When it comes to non-liturgical Easter celebrations, people commonly think of treats and candies to use for their egg hunts or other sorts of traditions. It appears that there is an unspoken understanding of what typical, classic holiday candy is. Candy canes are associated with Christmas, and candy corn with Halloween. In turn, one usually thinks of jelly beans and chocolate bunnies as a normal Easter candy. Yet, what seems like traditional Easter treats in one country may not necessarily apply to other countries. Forty-seven Montrose students responded to an online survey and recorded what they think are “American Easter candy norms.” They were also asked if they were familiar with certain central European Easter candies. The following is a commentary on European candy culture as it compares to the American one.
In Europe, the most famous and well-known candy brand is Haribo, a company that produces hundreds of different candy shapes and fillings which are fitting to the seasons. It all started with the classical gummy bear but quickly evolved to more fancy shapes like Easter bunnies, Christmas trees, and Halloween masks. Another popular candy brand in Europe is Maoam, invented by Edmund Muenster in 1930. Muenster described his candy as “fruity chew without gum, made of sugar, syrup and other ingredients.” Another German confectioner, Trolli, is known worldwide and sells not only gummy candies but also marshmallows and soft licorice gums. Lastly, one of Germany’s best-known brands of hard candy, Nimm2, was invented in 1962. It features happy sweet treats with tasty fillings and vitamins.
Although it depends on the traditions of individual families, usual Easter treats found in American egg hunts may include jelly beans, marshmallows, and all sorts of Easter-themed chocolates from a wide range of manufacturers. In central Europe, by contrast, people typically hide only chocolate bunnies, eggs and more from well-known brands such as Milka, Lindt, and Ferrero. Eventually, people in Europe might have candy in addition to or instead of chocolate, but as of now that is not the tradition. According to the survey conducted at Montrose, the majority of students replied that jelly beans were their typical American Easter candy, and marshmallows were the runner-up. However, when they were asked which European candy they were familiar with, a much greater portion were familiar with Haribo and Trolli rather than Maoam and Nimm2 Lachgummi.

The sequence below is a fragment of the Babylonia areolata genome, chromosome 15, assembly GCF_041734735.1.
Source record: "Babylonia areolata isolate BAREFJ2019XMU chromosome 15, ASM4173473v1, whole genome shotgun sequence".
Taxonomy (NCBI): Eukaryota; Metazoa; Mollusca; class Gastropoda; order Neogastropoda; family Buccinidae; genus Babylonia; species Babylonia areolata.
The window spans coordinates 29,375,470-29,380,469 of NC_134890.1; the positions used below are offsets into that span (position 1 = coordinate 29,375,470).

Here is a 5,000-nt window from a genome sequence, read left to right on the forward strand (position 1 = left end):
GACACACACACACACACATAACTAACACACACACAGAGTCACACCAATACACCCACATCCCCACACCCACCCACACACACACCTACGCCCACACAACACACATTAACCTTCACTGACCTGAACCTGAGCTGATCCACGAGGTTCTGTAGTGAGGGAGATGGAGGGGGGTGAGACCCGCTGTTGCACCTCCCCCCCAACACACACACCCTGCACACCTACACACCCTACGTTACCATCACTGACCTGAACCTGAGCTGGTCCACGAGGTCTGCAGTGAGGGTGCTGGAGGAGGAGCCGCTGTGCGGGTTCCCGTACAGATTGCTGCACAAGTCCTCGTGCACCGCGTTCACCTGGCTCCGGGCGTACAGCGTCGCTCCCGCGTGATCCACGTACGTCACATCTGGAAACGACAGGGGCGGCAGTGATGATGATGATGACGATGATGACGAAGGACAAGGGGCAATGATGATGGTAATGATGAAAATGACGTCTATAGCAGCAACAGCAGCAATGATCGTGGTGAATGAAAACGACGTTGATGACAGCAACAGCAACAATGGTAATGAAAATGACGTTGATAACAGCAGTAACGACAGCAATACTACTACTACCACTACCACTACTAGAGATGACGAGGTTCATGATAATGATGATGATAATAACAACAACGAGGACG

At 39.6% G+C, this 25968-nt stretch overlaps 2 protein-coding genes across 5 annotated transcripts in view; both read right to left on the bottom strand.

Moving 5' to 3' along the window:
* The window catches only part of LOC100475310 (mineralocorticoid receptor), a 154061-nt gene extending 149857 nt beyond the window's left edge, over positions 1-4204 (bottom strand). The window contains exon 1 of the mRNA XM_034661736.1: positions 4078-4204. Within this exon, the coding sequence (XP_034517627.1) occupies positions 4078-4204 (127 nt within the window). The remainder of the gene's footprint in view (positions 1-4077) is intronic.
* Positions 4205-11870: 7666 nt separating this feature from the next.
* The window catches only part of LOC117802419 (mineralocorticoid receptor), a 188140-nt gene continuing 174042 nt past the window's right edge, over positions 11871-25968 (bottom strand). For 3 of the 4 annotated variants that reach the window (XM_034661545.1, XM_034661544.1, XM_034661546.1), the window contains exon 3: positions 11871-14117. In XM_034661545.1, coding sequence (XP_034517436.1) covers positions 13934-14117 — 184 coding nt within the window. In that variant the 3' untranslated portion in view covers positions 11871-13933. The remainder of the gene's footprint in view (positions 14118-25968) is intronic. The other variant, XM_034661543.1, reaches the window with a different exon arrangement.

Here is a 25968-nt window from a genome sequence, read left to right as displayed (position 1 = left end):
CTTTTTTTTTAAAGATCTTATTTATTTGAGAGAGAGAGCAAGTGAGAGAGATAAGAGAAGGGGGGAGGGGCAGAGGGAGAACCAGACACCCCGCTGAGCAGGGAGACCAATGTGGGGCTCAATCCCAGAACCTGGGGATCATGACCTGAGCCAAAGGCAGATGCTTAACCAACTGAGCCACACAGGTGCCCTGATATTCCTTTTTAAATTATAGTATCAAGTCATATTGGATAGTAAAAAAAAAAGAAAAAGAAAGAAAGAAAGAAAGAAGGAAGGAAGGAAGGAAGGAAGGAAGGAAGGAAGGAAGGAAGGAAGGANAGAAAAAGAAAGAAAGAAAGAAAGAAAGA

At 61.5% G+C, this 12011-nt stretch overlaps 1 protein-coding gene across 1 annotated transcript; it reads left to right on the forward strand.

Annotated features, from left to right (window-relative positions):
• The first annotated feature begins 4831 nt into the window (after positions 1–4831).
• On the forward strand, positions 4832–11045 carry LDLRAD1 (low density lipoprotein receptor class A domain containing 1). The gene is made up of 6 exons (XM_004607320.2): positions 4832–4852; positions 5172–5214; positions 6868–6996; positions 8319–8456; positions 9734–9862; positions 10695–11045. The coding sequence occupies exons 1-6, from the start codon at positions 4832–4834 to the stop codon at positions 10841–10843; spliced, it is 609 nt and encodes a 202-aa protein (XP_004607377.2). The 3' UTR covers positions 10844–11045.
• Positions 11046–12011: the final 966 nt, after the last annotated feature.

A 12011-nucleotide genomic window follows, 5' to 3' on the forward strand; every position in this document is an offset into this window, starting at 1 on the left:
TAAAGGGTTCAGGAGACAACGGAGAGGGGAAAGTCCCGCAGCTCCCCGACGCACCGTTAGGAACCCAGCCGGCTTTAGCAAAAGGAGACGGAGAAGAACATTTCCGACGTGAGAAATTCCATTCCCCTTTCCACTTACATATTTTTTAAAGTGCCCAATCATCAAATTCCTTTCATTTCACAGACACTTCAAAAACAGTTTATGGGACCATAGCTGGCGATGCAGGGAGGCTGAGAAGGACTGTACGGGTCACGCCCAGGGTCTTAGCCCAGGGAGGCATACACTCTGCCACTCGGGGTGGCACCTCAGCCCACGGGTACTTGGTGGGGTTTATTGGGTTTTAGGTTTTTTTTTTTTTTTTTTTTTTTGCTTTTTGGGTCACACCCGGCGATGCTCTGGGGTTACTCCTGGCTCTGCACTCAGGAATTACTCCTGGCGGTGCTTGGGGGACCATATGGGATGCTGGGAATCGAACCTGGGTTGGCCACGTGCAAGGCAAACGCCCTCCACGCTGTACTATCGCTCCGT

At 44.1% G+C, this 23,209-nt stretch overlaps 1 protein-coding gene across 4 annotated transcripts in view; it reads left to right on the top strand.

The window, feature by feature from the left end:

Besides candy, chocolates also play a large role in the American confectionary celebrations of Easter. Chocolate bunnies or eggs and Reese’s products usually dominate the Easter chocolate selections in America. Europeans are familiar with chocolate brands like Milka, Lindt, Twix, Mars, Kit Kat, Snickers, Bounty and so on, However, not every company that is listed here produces Easter goods. Milka and Lindt are brands that Europeans would most likely buy from, but that is not the case for fair trade companies like the Austrian Zotter manufacturer or Germany’s Heindl and Pischinger. From the survey, about one third of students responded that Cadbury Eggs were a typical American Easter candy. Approximately half of the replies were split between chocolate bunnies and eggs. The remainder consisted of peanut butter-chocolate products and other outliers.
From this comparison, one can see that other cultures most certainly have different enjoyable Easter confections. Since it is still the beginning of the Easter season, there is still opportunity to include more international candies in your Easter treat repertoire. Now that your horizons have been expanded, maybe you could try something new while appreciating the different cultures of the world at the same time.